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Geoff Baker covers the Mariners for The Seattle Times. He provides daily coverage of the team throughout spring training, and during the season.

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August 1, 2008 10:07 AM

A little move, lots to analyze

Posted by Geoff Baker

Now that the trade deadline has come and gone, it's time to look back at what was reasonably expected and what has transpired.

It became evident pretty quickly that, for all of the Mariners' tough talk after the firings of Bill Bavasi and John McLaren in June, they were not going to trade Ichiro. No matter how much sense it made at the time. Nor were they going to trade J.J. Putz at a time his trade value had dropped to its lowest point since he was still a minor league starting pitcher.

But this team had some intriguing options. A while back, we made a top-five list of the most likeliest Mariners to be traded. In the end, those players did indeed figure most prominently into trade discussions.

Here they were, in order of likeliest to be dealt:

Arthur Rhodes
Erik Bedard
Jarrod Washburn
Raul Ibanez
Adrian Beltre

Let's look at the five and see what lies ahead:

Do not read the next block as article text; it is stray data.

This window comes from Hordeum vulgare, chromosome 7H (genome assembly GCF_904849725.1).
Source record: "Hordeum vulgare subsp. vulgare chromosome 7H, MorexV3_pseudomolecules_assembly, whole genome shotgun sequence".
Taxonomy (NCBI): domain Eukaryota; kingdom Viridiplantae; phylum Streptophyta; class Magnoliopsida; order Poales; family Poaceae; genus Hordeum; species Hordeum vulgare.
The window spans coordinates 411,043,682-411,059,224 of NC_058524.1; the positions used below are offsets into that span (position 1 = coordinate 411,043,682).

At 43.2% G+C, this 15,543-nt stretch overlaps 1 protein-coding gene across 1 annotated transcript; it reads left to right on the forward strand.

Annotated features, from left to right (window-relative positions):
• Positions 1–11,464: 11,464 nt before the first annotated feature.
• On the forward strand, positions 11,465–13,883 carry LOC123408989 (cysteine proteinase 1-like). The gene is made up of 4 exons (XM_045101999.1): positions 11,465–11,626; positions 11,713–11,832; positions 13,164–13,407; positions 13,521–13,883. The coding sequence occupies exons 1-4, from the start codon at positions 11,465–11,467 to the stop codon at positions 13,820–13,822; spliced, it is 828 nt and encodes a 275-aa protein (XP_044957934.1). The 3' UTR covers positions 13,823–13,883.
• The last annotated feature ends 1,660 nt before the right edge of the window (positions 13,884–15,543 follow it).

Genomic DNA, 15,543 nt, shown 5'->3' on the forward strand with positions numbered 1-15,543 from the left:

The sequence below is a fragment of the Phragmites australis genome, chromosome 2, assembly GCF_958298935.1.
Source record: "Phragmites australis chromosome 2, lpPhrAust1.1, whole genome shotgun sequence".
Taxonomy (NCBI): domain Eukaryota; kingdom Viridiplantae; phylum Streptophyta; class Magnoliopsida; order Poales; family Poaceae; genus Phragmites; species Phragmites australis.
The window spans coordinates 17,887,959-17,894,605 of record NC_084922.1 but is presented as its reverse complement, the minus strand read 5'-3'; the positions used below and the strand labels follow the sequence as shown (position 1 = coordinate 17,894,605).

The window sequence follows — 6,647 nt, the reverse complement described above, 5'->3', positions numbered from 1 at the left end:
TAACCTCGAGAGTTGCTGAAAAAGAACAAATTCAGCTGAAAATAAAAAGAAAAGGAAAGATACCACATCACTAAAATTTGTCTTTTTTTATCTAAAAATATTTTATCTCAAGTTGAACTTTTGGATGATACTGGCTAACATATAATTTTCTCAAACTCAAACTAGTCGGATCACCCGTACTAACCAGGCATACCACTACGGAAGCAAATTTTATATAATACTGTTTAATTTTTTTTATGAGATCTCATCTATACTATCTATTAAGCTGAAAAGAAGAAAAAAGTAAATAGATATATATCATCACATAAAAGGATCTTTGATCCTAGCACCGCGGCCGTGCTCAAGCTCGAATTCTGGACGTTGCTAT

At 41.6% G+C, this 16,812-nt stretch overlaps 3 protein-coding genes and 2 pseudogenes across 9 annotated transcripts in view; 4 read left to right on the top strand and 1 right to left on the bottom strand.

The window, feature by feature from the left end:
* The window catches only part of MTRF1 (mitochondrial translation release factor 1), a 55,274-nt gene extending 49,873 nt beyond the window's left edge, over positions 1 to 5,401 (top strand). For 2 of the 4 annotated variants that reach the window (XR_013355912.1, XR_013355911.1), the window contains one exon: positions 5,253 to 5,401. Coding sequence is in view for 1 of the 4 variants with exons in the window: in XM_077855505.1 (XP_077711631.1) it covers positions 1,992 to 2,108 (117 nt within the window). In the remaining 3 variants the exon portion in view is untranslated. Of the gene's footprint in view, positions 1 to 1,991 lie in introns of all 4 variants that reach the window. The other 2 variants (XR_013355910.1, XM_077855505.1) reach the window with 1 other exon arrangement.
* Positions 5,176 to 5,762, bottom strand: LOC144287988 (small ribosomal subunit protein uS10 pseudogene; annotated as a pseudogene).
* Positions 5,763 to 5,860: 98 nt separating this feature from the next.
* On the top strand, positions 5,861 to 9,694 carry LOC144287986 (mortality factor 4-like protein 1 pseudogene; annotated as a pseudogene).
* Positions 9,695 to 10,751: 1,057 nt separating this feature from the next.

1. ARTHUR RHODES: He was the no-brainer trade of the group and the Mariners made out fairly well in picking up Class AA starting pitcher Gaby Hernandez for him. Mariners manager Jim Riggleman admitted yesterday that the team had known since spring training that a healthy Rhodes would likely be traded if Seattle fell out of contention. No surprises here. The Hernandez haul was good, but not overwhelming. Relievers often command their highest prices at the deadline, rather than the off-season when they are more abundant. Think back to last summer when teams wanted Wladimir Balentien or Jeff Clement for a righthanded veteran set-up man. Remember how the Texas Rangers scored three Red Sox prospects, including major league starter Kason Gabbard, for closer Eric Gagne? A decent minor league starting pitcher seems like it would be about the going rate for a 38-year-old situational lefty. When teams want to take a shot at winning, knowing how fleeting a playoff berth can be, they are often ready to give up more than seems worth it for relief pitching. The worth is all in the post-season, not in the one-for-one value of the players.


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